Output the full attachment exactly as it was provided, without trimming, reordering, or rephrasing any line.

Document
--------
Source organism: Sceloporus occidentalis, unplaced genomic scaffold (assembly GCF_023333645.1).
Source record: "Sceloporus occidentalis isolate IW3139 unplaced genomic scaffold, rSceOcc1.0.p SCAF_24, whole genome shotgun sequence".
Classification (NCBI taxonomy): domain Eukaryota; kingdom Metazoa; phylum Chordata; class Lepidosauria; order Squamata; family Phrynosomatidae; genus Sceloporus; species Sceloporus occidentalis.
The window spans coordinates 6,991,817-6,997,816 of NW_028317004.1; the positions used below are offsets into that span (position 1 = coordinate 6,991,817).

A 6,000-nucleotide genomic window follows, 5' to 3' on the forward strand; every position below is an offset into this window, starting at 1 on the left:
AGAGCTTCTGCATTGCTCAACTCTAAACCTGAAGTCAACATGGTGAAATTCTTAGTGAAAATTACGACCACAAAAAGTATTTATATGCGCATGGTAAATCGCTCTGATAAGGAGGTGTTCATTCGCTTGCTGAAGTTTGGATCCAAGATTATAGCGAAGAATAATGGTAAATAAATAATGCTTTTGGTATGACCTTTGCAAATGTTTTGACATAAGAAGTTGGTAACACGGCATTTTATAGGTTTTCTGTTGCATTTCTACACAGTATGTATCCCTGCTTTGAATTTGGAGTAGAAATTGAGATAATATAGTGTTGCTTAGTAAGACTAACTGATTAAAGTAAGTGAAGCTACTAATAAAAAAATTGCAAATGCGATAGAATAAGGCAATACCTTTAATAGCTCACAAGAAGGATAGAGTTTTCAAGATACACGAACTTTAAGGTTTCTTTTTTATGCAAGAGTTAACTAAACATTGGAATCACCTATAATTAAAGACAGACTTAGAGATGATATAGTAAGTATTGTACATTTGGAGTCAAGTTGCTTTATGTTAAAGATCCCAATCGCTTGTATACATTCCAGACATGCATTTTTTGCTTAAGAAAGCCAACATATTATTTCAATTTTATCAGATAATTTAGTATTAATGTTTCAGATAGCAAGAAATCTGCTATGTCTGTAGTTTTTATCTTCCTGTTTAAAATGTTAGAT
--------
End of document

Source organism: Sceloporus occidentalis, unplaced genomic scaffold (assembly GCF_023333645.1).
Source record: "Sceloporus occidentalis isolate IW3139 unplaced genomic scaffold, rSceOcc1.0.p SCAF_24, whole genome shotgun sequence".
Classification (NCBI taxonomy): domain Eukaryota; kingdom Metazoa; phylum Chordata; class Lepidosauria; order Squamata; family Phrynosomatidae; genus Sceloporus; species Sceloporus occidentalis.
The window spans coordinates 6,991,817-6,997,816 of NW_028317004.1; the positions used below are offsets into that span (position 1 = coordinate 6,991,817).

A 6,000-nucleotide genomic window follows, 5' to 3' on the forward strand; every position below is an offset into this window, starting at 1 on the left:
AGAGCTTCTGCATTGCTCAACTCTAAACCTGAAGTCAACATGGTGAAATTCTTAGTGAAAATTACGACCACAAAAAGTATTTATATGCGCATGGTAAATCGCTCTGATAAGGAGGTGTTCATTCGCTTGCTGAAGTTTGGATCCAAGATTATAGCGAAGAATAATGGTAAATAAATAATGCTTTTGGTATGACCTTTGCAAATGTTTTGACATAAGAAGTTGGTAACACGGCATTTTATAGGTTTTCTGTTGCATTTCTACACAGTATGTATCCCTGCTTTGAATTTGGAGTAGAAATTGAGATAATATAGTGTTGCTTAGTAAGACTAACTGATTAAAGTAAGTGAAGCTACTAATAAAAAAATTGCAAATGCGATAGAATAAGGCAATACCTTTAATAGCTCACAAGAAGGATAGAGTTTTCAAGATACACGAACTTTAAGGTTTCTTTTTTATGCAAGAGTTAACTAAACATTGGAATCACCTATAATTAAAGACAGACTTAGAGATGATATAGTAAGTATTGTACATTTGGAGTCAAGTTGCTTTATGTTAAAGATCCCAATCGCTTGTATACATTCCAGACATGCATTTTTTGCTTAAGAAAGCCAACATATTATTTCAATTTTATCAGATAATTTAGTATTAATGTTTCAGATAGCAAGAAATCTGCTATGTCTGTAGTTTTTATCTTCCTGTTTAAAATGTTAGAT